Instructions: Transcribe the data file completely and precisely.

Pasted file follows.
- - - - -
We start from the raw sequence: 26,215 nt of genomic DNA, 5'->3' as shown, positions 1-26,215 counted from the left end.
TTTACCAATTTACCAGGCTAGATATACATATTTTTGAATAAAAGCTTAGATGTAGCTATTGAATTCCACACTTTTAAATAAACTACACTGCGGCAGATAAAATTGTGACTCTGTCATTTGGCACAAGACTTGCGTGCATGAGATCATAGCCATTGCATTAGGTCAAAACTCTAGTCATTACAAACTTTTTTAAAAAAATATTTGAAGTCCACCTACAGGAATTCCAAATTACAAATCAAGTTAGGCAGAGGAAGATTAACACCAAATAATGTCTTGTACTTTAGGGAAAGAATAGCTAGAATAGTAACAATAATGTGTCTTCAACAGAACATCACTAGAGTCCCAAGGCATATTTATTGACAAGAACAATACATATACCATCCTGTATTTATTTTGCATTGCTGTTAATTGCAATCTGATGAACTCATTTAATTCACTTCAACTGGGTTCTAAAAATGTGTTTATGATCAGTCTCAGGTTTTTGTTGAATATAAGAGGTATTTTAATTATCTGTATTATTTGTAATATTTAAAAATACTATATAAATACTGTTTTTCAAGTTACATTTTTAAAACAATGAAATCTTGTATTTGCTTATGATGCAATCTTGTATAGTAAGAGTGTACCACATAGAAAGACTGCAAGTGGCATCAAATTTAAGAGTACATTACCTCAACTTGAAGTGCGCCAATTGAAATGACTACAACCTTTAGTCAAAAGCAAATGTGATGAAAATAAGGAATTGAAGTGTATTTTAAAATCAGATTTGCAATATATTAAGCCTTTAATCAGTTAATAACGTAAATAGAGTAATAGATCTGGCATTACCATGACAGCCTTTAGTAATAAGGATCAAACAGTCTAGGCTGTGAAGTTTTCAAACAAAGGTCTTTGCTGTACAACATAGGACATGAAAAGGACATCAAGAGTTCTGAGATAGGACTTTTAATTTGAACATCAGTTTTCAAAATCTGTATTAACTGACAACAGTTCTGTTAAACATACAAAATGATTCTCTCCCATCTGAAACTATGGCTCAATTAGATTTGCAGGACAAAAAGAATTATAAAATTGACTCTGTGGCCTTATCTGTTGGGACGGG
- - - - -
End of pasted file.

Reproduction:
We start from the raw sequence: 26,215 nt of genomic DNA, 5'->3' as shown, positions 1-26,215 counted from the left end.
TTTACCAATTTACCAGGCTAGATATACATATTTTTGAATAAAAGCTTAGATGTAGCTATTGAATTCCACACTTTTAAATAAACTACACTGCGGCAGATAAAATTGTGACTCTGTCATTTGGCACAAGACTTGCGTGCATGAGATCATAGCCATTGCATTAGGTCAAAACTCTAGTCATTACAAACTTTTTTAAAAAAATATTTGAAGTCCACCTACAGGAATTCCAAATTACAAATCAAGTTAGGCAGAGGAAGATTAACACCAAATAATGTCTTGTACTTTAGGGAAAGAATAGCTAGAATAGTAACAATAATGTGTCTTCAACAGAACATCACTAGAGTCCCAAGGCATATTTATTGACAAGAACAATACATATACCATCCTGTATTTATTTTGCATTGCTGTTAATTGCAATCTGATGAACTCATTTAATTCACTTCAACTGGGTTCTAAAAATGTGTTTATGATCAGTCTCAGGTTTTTGTTGAATATAAGAGGTATTTTAATTATCTGTATTATTTGTAATATTTAAAAATACTATATAAATACTGTTTTTCAAGTTACATTTTTAAAACAATGAAATCTTGTATTTGCTTATGATGCAATCTTGTATAGTAAGAGTGTACCACATAGAAAGACTGCAAGTGGCATCAAATTTAAGAGTACATTACCTCAACTTGAAGTGCGCCAATTGAAATGACTACAACCTTTAGTCAAAAGCAAATGTGATGAAAATAAGGAATTGAAGTGTATTTTAAAATCAGATTTGCAATATATTAAGCCTTTAATCAGTTAATAACGTAAATAGAGTAATAGATCTGGCATTACCATGACAGCCTTTAGTAATAAGGATCAAACAGTCTAGGCTGTGAAGTTTTCAAACAAAGGTCTTTGCTGTACAACATAGGACATGAAAAGGACATCAAGAGTTCTGAGATAGGACTTTTAATTTGAACATCAGTTTTCAAAATCTGTATTAACTGACAACAGTTCTGTTAAACATACAAAATGATTCTCTCCCATCTGAAACTATGGCTCAATTAGATTTGCAGGACAAAAAGAATTATAAAATTGACTCTGTGGCCTTATCTGTTGGGACGGG